‘Next-generation heat pump’ joins the military to slash energy costs
To provide energy-saving housing for military members and their families, McGuire will be the first military base in the nation to install the Acadia heating and cooling system.
Made by Hallowell International, headquartered in Bangor, Maine, the system is said to be the “next-generation heat pump,” according to the company.
The all-electric Acadia system combines heating and cooling functions to ensure a comfortable indoor temperature, regardless of the outside weather. Onboard features include a patented Opti-Cycle booster that enables efficient operation in temperatures as cold as minus 30 F.
Enlisting energy-saving installation
Approximately 2,000 homes at the Air Force Base will be outfitted with Acadia. The systems will be installed by United Communities LLC, owner of the Military Housing Privatization Project at McGuire Air Force Base as well as the U.S. Army’s adjacent Fort Dix. The Military Privatization Act is a national program that allows private developers to redesign and operate military housing for a 50-year term, based on competitive offers.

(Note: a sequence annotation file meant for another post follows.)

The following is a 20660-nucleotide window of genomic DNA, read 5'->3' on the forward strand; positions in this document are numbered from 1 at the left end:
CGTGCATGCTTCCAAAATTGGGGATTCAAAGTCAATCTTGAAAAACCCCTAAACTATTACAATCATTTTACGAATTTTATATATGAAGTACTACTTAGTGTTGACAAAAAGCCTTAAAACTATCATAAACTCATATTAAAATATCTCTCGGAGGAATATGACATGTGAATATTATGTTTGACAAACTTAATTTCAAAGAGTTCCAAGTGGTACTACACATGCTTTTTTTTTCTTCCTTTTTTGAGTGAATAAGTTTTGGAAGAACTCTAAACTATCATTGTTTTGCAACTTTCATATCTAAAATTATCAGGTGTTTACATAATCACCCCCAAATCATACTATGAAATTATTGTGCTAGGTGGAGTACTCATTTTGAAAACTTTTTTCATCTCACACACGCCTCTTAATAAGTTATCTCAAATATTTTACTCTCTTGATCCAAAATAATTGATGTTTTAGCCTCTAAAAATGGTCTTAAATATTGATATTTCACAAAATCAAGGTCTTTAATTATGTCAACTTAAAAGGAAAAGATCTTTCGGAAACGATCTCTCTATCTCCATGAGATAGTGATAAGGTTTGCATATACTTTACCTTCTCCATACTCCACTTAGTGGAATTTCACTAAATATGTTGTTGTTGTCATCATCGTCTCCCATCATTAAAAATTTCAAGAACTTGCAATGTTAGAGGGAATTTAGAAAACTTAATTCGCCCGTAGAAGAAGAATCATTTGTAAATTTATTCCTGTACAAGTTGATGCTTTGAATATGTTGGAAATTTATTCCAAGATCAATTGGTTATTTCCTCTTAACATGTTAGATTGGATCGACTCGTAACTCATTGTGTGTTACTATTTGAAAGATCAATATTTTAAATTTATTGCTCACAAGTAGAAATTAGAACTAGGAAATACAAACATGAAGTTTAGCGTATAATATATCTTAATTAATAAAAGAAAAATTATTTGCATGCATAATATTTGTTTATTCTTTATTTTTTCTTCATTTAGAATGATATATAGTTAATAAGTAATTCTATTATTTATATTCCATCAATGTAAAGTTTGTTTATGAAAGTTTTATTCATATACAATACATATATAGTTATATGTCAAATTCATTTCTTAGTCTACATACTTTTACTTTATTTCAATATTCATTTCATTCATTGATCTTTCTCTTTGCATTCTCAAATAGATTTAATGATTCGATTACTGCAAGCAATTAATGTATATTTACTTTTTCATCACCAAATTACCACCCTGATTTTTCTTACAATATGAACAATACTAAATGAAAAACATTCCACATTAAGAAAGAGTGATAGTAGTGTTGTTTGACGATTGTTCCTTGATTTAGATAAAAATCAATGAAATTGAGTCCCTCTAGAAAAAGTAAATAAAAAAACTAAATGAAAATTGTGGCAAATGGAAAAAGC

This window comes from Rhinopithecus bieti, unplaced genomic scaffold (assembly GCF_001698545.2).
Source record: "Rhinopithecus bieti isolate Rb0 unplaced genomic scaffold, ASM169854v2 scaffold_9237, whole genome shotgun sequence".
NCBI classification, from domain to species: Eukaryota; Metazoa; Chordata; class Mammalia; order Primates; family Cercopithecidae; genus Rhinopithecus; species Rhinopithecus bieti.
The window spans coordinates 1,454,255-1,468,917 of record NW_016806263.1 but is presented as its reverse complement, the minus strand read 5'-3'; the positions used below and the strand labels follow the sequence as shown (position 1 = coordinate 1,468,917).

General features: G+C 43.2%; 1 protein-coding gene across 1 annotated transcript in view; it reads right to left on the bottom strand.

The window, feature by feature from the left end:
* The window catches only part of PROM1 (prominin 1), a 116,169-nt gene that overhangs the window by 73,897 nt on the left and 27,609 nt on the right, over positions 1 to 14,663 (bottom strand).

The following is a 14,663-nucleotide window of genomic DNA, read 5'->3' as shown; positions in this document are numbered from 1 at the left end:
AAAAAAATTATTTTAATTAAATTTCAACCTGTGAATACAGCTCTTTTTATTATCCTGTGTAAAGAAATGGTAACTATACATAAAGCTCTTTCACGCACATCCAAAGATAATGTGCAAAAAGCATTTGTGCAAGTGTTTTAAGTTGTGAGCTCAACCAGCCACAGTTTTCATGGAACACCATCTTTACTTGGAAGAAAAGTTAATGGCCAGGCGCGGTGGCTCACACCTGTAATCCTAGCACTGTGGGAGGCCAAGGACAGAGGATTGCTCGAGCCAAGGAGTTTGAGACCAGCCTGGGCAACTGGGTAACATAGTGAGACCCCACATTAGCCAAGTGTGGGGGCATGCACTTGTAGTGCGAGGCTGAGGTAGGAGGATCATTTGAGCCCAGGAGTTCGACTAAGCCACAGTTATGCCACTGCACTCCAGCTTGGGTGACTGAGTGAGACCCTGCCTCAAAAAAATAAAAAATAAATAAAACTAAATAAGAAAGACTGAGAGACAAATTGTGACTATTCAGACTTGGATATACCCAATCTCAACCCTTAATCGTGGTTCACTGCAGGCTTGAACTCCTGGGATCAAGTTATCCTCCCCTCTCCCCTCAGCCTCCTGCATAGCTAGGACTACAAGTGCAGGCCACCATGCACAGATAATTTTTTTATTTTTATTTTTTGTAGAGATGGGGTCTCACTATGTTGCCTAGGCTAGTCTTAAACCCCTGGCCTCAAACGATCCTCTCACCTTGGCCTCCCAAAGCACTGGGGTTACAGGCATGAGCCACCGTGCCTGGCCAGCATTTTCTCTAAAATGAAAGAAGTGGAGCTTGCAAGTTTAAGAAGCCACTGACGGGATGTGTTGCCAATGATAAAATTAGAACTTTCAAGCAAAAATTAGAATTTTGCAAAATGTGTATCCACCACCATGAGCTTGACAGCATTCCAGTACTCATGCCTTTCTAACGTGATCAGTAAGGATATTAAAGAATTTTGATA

“When we took on this project, we wanted to create a comprehensive housing program that encompassed green initiatives, with a focus on utility conservation,” said Jack Gafford, director of development for United Communities. “The Acadia fit perfectly into this model. We are not only creating a comfortable environment for these military families, but we are taking an active role in helping the environment by reducing our energy consumption.”
By eliminating the need for expensive and polluting fossil fuels, Acadia helps protect the environment, lower energy bills and reduce overall housing costs for military families.
According to the company, the system can outperform conventional heating systems by 200 percent and has already lowered home energy bills by up to 70 percent.
Bangor, Maine-based Hallowell International provided this case history.